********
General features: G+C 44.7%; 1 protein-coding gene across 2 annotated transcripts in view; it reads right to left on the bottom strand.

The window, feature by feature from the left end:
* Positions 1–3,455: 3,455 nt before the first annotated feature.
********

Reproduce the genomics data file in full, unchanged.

General features: G+C 44.7%; 1 protein-coding gene across 2 annotated transcripts in view; it reads right to left on the bottom strand.

The window, feature by feature from the left end:
* Positions 1–3,455: 3,455 nt before the first annotated feature.